Figure 8.2 Computer-generated simulation of the air over Los Angeles. (Courtesy of L.L. Smarr.)

and other atmospheric scientists venture forth from their laboratories into the pragmatic, political world of pollution control.


McRae's long history of involvement with colleagues in the field and regulators in Southern California, along with the demonstrable cogency of his methods and his model, have given him a role in recent regulatory reform. Said Lloyd, "His work gave technical credence to strong regulations that were needed to reduce emissions." The South Coast Air Quality Management District, said Lloyd, is well served by the views and resources provided by individuals like Winer and McRae, although Lloyd's premise is that "the scientists and the scientific community have to be more proactive." Thus, when the model McRae has spent nearly a decade developing and refining was finally put to the test, and its results suggested many fairly dramatic implications, the battle was just being joined. Industry and other interested parties suggested, supported, and then promoted alternative studies that turned out to contradict McRae's work, and a fairly heated political and media debate ensued, fueled by major lobbying interests that had a lot at stake.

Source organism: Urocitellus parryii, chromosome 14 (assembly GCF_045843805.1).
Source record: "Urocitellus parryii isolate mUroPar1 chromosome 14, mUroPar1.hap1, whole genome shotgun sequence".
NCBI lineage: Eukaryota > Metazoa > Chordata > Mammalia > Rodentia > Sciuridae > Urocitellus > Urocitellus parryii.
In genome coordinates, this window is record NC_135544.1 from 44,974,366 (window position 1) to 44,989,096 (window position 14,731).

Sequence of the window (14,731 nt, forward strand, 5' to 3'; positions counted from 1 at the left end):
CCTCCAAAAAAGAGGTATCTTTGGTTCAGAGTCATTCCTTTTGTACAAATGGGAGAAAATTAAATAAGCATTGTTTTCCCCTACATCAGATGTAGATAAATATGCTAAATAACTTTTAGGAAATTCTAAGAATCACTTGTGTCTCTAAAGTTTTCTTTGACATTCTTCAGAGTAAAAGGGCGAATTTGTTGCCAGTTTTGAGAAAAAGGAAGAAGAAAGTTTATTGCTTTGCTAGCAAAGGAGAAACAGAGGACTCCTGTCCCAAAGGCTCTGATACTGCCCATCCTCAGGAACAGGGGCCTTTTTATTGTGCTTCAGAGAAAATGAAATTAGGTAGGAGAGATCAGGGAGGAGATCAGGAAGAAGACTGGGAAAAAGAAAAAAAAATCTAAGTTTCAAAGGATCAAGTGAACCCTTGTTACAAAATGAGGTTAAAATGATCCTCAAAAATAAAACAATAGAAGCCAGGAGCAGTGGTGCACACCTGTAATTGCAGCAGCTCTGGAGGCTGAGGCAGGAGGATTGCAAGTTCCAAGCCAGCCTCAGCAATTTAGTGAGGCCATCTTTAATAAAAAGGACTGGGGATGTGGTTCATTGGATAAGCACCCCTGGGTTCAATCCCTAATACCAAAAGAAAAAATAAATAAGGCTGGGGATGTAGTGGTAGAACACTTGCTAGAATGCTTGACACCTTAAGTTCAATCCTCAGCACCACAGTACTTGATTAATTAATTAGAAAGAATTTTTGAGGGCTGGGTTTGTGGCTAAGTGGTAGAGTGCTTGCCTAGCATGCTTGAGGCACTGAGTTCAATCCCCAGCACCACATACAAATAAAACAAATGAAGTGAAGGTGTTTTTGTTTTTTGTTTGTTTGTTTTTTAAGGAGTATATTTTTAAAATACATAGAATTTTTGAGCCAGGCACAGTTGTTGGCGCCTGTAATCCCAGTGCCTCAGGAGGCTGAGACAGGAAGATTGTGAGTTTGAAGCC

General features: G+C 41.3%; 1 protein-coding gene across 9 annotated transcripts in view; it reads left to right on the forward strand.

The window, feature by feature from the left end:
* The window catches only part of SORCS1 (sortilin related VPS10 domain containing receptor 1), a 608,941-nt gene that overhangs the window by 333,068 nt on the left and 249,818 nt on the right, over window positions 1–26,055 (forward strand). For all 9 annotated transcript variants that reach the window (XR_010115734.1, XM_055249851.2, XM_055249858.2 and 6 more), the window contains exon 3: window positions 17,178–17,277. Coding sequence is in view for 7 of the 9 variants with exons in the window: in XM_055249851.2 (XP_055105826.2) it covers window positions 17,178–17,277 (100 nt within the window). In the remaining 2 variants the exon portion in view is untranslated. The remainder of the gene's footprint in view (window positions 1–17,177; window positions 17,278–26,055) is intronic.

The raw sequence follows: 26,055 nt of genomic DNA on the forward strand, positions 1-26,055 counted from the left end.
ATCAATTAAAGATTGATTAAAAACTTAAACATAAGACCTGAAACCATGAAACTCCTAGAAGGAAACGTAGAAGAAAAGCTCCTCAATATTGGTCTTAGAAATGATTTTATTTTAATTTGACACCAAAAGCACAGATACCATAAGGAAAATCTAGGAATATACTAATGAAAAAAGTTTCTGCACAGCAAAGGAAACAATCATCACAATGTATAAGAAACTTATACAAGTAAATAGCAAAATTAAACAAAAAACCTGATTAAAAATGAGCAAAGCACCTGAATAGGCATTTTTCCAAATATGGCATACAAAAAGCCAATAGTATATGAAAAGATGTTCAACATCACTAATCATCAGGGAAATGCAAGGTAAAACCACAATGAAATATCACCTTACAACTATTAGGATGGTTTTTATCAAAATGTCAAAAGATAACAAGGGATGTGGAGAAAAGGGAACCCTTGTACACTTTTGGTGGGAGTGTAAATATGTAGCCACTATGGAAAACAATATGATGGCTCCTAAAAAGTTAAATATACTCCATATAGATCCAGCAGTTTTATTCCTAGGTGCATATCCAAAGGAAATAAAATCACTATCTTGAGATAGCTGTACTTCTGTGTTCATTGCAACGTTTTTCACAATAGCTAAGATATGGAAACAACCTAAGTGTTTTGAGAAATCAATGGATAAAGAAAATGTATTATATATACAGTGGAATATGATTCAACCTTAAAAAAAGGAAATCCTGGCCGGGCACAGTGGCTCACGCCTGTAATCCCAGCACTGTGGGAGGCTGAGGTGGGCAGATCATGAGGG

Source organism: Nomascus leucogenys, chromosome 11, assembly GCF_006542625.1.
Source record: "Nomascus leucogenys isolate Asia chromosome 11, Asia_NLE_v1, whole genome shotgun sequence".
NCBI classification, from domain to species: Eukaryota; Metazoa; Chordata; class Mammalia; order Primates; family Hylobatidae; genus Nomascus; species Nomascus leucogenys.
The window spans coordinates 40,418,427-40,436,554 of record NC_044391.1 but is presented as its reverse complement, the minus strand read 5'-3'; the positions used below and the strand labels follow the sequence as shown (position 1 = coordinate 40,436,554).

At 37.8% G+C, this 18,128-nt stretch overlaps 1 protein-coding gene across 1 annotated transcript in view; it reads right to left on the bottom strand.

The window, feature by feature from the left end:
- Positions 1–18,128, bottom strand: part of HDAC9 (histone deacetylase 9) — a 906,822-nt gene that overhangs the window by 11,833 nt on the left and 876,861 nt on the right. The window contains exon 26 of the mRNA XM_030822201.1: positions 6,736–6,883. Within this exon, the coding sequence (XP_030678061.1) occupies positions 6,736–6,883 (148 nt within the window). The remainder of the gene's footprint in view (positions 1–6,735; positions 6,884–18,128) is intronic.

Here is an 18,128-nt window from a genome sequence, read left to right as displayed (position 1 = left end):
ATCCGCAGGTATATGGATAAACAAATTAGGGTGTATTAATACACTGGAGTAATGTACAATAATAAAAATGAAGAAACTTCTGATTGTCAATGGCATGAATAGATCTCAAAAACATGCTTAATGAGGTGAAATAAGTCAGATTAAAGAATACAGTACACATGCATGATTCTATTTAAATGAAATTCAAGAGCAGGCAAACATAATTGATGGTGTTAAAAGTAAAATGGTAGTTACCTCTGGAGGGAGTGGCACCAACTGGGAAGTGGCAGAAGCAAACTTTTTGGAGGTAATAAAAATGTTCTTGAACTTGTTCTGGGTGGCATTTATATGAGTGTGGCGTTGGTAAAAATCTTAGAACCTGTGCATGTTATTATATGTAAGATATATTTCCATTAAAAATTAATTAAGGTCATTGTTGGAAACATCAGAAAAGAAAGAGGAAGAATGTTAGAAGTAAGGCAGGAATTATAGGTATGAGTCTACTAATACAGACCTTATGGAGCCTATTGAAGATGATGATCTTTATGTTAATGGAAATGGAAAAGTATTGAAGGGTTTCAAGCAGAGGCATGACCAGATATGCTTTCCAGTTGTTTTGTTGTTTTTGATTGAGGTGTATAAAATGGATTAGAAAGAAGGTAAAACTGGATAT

Ultimately, the decisions to regulate ROGs and NOx that California's legislators and regulators had previously made were ratified by

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